where q glc is the specific glucose consumption rate, m glc the maintenance energy coefficient and Y g l c max MathType@MTEF@5@5@+=feaafiart1ev1aaatCvAUfKttLearuWrP9MDH5MBPbIqV92AaeXatLxBI9gBaebbnrfifHhDYfgasaacPC6xNi=xH8viVGI8Gi=hEeeu0xXdbba9frFj0xb9qqpG0dXdb9aspeI8k8fiI+fsY=rqGqVepae9pg0db9vqaiVgFr0xfr=xfr=xc9adbaqaaeGaciGaaiaabeqaaeqabiWaaaGcbaGaemywaK1aa0baaSqaaiabdEgaNjabdYgaSjabdogaJbqaaiGbc2gaTjabcggaHjabcIha4baaaaa@356A@ the maximum molar growth yield. Using the physiological data from the above described chemostat cultures, we found, consistent with the Pirt model, a linear dependency of the glucose consumption rate over the whole range of tested dilution rates for B. subtilis (Figure 5), B. licheniformis and B. amyloliquefaciens (Figure 6). For the B. subtilis spo0A mutant we determined growth rate specific OD600 to cell dry weight conversion factors, because they did not remain constant, in contrast to the other species.
Figure 5

Specific glucose consumption rate and biomass concentration as a function of dilution rate in glucose-limited chemostat cultures of B. subtilis wild type 168 (A), and its spo0A (B) and sigE (C) mutants. Trend lines in the left column represent the weighed least square regression. Trend lines in the right column were drawn by hand.

Figure 6

Specific glucose consumption rate and biomass concentration as a function of dilution rate in glucose-limited chemostat cultures of B. licheniformis T218a (A), B. licheniformis T380B (B), B. amyloliquefaciens (C), B. pumilus (D) and B. subtilis natto (E). Trend lines of A, B and C of the left column represent a weighed least square regression, all other trend lines were drawn by hand. Due to sedimentation in the 10 ml chemostats, B. amyloliquefaciens (C) was cultivated in actively stirred and aerated reactor with 250 ml culture volume.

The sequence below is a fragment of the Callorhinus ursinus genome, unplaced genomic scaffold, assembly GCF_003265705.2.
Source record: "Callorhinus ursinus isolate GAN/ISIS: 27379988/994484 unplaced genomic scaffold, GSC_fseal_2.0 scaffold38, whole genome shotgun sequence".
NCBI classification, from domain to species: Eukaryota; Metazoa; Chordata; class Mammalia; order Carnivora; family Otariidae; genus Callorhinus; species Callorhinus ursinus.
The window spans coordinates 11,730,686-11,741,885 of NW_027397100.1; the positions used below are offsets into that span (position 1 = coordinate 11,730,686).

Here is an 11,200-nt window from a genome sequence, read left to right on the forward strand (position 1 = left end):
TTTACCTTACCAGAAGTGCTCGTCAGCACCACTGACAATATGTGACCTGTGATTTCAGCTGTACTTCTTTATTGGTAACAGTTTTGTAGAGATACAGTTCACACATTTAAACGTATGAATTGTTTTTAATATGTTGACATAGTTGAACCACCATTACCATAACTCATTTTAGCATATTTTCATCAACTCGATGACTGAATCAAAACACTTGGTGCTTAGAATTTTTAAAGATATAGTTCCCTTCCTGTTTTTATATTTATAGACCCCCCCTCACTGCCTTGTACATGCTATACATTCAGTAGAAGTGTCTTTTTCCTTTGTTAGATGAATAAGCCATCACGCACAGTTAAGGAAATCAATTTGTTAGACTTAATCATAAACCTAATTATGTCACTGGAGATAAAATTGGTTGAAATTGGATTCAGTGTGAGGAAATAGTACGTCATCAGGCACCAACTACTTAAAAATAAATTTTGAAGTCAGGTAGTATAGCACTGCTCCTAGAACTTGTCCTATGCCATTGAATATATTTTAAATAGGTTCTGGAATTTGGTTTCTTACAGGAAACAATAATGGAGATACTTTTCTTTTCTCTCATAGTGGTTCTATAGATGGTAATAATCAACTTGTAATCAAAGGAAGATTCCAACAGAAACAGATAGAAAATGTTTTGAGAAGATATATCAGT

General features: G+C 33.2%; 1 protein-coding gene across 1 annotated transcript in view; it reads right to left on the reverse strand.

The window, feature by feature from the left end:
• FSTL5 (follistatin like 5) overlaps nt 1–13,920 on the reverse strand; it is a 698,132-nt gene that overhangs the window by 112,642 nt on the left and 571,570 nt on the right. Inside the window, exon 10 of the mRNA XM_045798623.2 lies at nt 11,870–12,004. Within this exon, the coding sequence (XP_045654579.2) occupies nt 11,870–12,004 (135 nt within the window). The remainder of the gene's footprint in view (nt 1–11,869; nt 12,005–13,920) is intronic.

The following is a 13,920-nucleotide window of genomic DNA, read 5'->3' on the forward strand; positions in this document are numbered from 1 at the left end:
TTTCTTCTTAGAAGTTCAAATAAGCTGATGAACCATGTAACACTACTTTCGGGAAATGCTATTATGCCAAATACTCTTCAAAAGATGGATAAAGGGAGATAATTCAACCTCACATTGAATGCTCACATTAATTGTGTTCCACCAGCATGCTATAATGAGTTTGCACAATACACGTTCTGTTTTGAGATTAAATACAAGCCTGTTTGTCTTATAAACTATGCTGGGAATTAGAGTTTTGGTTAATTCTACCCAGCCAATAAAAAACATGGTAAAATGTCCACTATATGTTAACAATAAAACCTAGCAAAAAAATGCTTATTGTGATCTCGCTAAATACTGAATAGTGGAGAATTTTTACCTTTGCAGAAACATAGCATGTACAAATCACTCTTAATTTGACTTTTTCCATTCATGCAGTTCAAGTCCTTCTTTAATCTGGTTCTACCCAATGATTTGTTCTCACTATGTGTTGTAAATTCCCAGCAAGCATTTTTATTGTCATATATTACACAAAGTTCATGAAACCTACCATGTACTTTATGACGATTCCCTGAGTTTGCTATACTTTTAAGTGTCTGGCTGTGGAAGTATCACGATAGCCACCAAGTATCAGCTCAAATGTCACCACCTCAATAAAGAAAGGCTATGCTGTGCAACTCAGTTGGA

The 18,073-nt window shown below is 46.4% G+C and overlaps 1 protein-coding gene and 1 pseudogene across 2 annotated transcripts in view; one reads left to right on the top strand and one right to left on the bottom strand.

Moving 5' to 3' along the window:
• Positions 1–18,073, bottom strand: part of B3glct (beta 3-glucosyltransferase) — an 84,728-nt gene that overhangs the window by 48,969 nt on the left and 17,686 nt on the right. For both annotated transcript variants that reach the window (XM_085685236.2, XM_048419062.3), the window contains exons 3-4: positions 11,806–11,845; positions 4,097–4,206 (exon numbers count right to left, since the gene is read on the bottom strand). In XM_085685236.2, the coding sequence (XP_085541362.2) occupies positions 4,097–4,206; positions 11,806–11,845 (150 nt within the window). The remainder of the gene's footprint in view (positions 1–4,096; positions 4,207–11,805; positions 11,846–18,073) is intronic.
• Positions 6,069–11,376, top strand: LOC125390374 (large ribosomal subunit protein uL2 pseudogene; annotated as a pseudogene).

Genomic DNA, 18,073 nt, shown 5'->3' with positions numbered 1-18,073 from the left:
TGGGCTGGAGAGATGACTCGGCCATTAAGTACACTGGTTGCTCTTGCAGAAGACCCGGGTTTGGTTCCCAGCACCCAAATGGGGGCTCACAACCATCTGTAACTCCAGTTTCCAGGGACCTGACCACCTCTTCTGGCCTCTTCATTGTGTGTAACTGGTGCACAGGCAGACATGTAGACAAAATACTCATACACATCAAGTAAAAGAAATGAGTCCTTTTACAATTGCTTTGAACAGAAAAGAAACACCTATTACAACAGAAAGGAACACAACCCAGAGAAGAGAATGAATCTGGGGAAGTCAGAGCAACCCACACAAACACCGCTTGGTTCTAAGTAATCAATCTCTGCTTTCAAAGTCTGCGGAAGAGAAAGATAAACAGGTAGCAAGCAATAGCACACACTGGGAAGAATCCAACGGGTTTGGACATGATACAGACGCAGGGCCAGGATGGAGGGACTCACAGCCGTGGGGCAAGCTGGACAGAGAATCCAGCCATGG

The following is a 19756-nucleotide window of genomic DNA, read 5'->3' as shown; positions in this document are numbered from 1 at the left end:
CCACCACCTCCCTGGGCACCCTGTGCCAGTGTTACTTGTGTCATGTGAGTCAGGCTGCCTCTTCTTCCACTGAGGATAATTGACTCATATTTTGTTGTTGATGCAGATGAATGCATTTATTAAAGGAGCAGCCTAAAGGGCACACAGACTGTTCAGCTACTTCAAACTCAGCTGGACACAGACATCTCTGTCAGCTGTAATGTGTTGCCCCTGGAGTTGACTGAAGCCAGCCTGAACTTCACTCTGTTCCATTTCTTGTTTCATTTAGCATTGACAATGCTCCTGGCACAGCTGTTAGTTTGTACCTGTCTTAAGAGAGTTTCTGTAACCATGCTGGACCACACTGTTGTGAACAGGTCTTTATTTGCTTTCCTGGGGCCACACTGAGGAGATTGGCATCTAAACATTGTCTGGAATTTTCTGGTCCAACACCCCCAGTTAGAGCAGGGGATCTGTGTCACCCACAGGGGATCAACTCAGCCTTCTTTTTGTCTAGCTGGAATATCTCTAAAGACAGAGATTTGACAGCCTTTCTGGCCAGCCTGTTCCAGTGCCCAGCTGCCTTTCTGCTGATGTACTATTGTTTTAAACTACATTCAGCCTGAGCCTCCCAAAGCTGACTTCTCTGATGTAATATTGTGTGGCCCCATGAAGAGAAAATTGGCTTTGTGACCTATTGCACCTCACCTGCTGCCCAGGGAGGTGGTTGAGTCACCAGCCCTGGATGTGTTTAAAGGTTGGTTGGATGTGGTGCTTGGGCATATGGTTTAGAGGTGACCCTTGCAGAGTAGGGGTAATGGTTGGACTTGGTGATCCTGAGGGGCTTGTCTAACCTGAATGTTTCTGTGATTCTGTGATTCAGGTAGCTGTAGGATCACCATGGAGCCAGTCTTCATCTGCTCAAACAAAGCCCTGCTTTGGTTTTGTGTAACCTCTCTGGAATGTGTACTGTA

For these bacilli with linear dependencies of the specific glucose consumption rate with dilution rate, the maintenance energy coefficients were determined as the intercept of the weighted least square regression line with the y-axis (Table 3). The determined coefficient of 0.39 mmol g(cdw)-1 h-1 for B. subtilis wild type 168 compares favorably to the previously reported 0.44 mmol g(cdw)-1 h-1 of the related B. subtilis wild type 1012 [9]. The spo0A mutant, but not the sigE mutant, exhibited an increased maintenance coefficient of 0.49 mmol g(cdw)-1 h-1, which is qualitatively consistent with the previously reported high maintenance energy coefficient of riboflavin-producing spo0A mutants of B. subtilis [9, 36]. Together, these results provide strong evidence that the spo0A mutation has a stimulating and biotechnologically undesirable effect on maintenance metabolism.
Table 3

Maintenance energy coefficients in different bacilli.


Maintenance coefficienta


mmol g-1 h-1


B. subtilis wild type

0.39 ± 0.08b


B. subtilis spo0A

0.49 ± 0.06


B. subtilis sigE

0.33 ± 0.09


B. amyloliquefaciens

0.35 ± 0.13


B. licheniformis T218a

0.30 ± 0.18


B. licheniformis T380B

0.20 ± 0.17


avalues were calculated by weighted least square (WLS) regression from data shown in Figure 5 and Figure 6; b95% confidence interval of a weight least square (WLS) linear regression analysis; cR2 represents the square of the correlation coefficient of the linear regression.

Both B. licheniformis strains and B. amyloliquefaciens exhibited lower maintenance energy coefficients than B. subtilis wild type (Table 3). In most cases, however, the difference was minor and not statistically significant. The sole exception with significantly reduced maintenance energy requirements was B. licheniformis T380B, despite a large confidence interval. For B. pumilus and B. subtilis natto, the maintenance coefficients could not be determined because their specific glucose consumption rates did not show a linear relationship with dilution rate (Figure 6). The reasons are strong fluctuations in their steady state biomass concentrations, which, at least for B. pumilus, are related to dilution rates close to the maximum specific growth rate (Table 2).


The requirements for successful biotechnological production hosts are diverse and depend greatly on the product of interest. Here we characterized several important metabolic properties that are critical for biochemicals production in different bacilli: i) general growth physiology, ii) maintenance metabolism, and iii) a favorable distribution of intracellular fluxes for production of the vitamin riboflavin, including catabolic overproduction of NADPH.